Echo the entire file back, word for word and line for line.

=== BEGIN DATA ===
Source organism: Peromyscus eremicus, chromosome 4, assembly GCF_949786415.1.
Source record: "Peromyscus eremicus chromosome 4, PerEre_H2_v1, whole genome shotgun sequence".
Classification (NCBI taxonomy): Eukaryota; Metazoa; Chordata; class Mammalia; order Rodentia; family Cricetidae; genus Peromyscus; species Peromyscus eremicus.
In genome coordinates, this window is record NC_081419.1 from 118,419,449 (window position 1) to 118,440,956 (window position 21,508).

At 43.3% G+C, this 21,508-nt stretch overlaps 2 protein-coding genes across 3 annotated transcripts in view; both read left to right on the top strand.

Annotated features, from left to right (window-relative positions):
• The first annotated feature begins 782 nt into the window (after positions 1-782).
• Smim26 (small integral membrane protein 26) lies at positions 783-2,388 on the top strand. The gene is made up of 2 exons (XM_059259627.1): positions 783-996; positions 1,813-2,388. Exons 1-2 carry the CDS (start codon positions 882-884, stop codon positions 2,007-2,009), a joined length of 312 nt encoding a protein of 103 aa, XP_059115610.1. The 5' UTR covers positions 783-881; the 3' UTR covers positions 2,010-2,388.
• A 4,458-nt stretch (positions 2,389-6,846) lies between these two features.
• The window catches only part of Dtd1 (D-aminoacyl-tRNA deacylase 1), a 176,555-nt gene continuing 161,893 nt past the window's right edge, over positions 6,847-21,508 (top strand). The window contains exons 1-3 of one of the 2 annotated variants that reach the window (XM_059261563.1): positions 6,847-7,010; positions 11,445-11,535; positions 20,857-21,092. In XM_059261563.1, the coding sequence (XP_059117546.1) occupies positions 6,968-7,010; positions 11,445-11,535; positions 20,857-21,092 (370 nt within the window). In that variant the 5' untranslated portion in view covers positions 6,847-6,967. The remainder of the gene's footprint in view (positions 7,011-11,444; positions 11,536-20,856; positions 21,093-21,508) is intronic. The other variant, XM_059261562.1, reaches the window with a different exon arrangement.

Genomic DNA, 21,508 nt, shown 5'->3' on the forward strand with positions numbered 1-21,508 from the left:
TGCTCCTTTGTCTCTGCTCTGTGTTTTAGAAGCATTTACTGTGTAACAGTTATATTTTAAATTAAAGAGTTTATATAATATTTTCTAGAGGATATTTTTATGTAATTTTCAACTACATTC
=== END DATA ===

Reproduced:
Source organism: Peromyscus eremicus, chromosome 4, assembly GCF_949786415.1.
Source record: "Peromyscus eremicus chromosome 4, PerEre_H2_v1, whole genome shotgun sequence".
Classification (NCBI taxonomy): Eukaryota; Metazoa; Chordata; class Mammalia; order Rodentia; family Cricetidae; genus Peromyscus; species Peromyscus eremicus.
In genome coordinates, this window is record NC_081419.1 from 118,419,449 (window position 1) to 118,440,956 (window position 21,508).

At 43.3% G+C, this 21,508-nt stretch overlaps 2 protein-coding genes across 3 annotated transcripts in view; both read left to right on the top strand.

Annotated features, from left to right (window-relative positions):
• The first annotated feature begins 782 nt into the window (after positions 1-782).
• Smim26 (small integral membrane protein 26) lies at positions 783-2,388 on the top strand. The gene is made up of 2 exons (XM_059259627.1): positions 783-996; positions 1,813-2,388. Exons 1-2 carry the CDS (start codon positions 882-884, stop codon positions 2,007-2,009), a joined length of 312 nt encoding a protein of 103 aa, XP_059115610.1. The 5' UTR covers positions 783-881; the 3' UTR covers positions 2,010-2,388.
• A 4,458-nt stretch (positions 2,389-6,846) lies between these two features.
• The window catches only part of Dtd1 (D-aminoacyl-tRNA deacylase 1), a 176,555-nt gene continuing 161,893 nt past the window's right edge, over positions 6,847-21,508 (top strand). The window contains exons 1-3 of one of the 2 annotated variants that reach the window (XM_059261563.1): positions 6,847-7,010; positions 11,445-11,535; positions 20,857-21,092. In XM_059261563.1, the coding sequence (XP_059117546.1) occupies positions 6,968-7,010; positions 11,445-11,535; positions 20,857-21,092 (370 nt within the window). In that variant the 5' untranslated portion in view covers positions 6,847-6,967. The remainder of the gene's footprint in view (positions 7,011-11,444; positions 11,536-20,856; positions 21,093-21,508) is intronic. The other variant, XM_059261562.1, reaches the window with a different exon arrangement.

Genomic DNA, 21,508 nt, shown 5'->3' on the forward strand with positions numbered 1-21,508 from the left:
TGCTCCTTTGTCTCTGCTCTGTGTTTTAGAAGCATTTACTGTGTAACAGTTATATTTTAAATTAAAGAGTTTATATAATATTTTCTAGAGGATATTTTTATGTAATTTTCAACTACATTC